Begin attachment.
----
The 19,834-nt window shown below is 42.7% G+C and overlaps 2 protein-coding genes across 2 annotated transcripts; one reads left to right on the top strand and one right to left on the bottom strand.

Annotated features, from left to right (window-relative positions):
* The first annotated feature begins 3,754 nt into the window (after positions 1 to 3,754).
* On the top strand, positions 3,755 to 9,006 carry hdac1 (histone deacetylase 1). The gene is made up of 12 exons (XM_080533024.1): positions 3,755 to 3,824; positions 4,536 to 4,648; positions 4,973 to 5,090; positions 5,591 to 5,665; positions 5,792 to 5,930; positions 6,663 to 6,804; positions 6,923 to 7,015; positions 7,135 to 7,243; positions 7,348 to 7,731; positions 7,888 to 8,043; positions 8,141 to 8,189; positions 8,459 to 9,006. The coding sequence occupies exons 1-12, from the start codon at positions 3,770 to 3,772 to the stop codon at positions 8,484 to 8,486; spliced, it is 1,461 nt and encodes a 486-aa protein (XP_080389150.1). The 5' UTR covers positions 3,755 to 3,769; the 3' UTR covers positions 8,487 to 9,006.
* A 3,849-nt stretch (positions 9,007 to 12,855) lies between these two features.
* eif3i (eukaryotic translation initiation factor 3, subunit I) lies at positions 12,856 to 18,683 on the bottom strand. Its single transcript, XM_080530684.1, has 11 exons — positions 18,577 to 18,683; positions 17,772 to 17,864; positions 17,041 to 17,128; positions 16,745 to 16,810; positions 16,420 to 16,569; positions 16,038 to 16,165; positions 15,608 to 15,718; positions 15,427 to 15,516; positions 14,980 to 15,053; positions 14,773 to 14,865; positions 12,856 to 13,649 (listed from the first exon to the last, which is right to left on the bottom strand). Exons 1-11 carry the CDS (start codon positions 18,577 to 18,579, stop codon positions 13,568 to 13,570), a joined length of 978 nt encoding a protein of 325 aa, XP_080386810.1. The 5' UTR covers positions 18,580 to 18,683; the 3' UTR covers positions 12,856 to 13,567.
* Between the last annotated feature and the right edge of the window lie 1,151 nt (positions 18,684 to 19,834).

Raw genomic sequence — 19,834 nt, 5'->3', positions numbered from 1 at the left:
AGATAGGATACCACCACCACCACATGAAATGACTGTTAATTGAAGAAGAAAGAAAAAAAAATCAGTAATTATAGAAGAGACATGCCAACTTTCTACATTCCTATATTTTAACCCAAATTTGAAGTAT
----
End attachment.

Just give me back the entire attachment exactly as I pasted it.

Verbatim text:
The 19,834-nt window shown below is 42.7% G+C and overlaps 2 protein-coding genes across 2 annotated transcripts; one reads left to right on the top strand and one right to left on the bottom strand.

Annotated features, from left to right (window-relative positions):
* The first annotated feature begins 3,754 nt into the window (after positions 1 to 3,754).
* On the top strand, positions 3,755 to 9,006 carry hdac1 (histone deacetylase 1). The gene is made up of 12 exons (XM_080533024.1): positions 3,755 to 3,824; positions 4,536 to 4,648; positions 4,973 to 5,090; positions 5,591 to 5,665; positions 5,792 to 5,930; positions 6,663 to 6,804; positions 6,923 to 7,015; positions 7,135 to 7,243; positions 7,348 to 7,731; positions 7,888 to 8,043; positions 8,141 to 8,189; positions 8,459 to 9,006. The coding sequence occupies exons 1-12, from the start codon at positions 3,770 to 3,772 to the stop codon at positions 8,484 to 8,486; spliced, it is 1,461 nt and encodes a 486-aa protein (XP_080389150.1). The 5' UTR covers positions 3,755 to 3,769; the 3' UTR covers positions 8,487 to 9,006.
* A 3,849-nt stretch (positions 9,007 to 12,855) lies between these two features.
* eif3i (eukaryotic translation initiation factor 3, subunit I) lies at positions 12,856 to 18,683 on the bottom strand. Its single transcript, XM_080530684.1, has 11 exons — positions 18,577 to 18,683; positions 17,772 to 17,864; positions 17,041 to 17,128; positions 16,745 to 16,810; positions 16,420 to 16,569; positions 16,038 to 16,165; positions 15,608 to 15,718; positions 15,427 to 15,516; positions 14,980 to 15,053; positions 14,773 to 14,865; positions 12,856 to 13,649 (listed from the first exon to the last, which is right to left on the bottom strand). Exons 1-11 carry the CDS (start codon positions 18,577 to 18,579, stop codon positions 13,568 to 13,570), a joined length of 978 nt encoding a protein of 325 aa, XP_080386810.1. The 5' UTR covers positions 18,580 to 18,683; the 3' UTR covers positions 12,856 to 13,567.
* Between the last annotated feature and the right edge of the window lie 1,151 nt (positions 18,684 to 19,834).

Raw genomic sequence — 19,834 nt, 5'->3', positions numbered from 1 at the left:
AGATAGGATACCACCACCACCACATGAAATGACTGTTAATTGAAGAAGAAAGAAAAAAAAATCAGTAATTATAGAAGAGACATGCCAACTTTCTACATTCCTATATTTTAACCCAAATTTGAAGTAT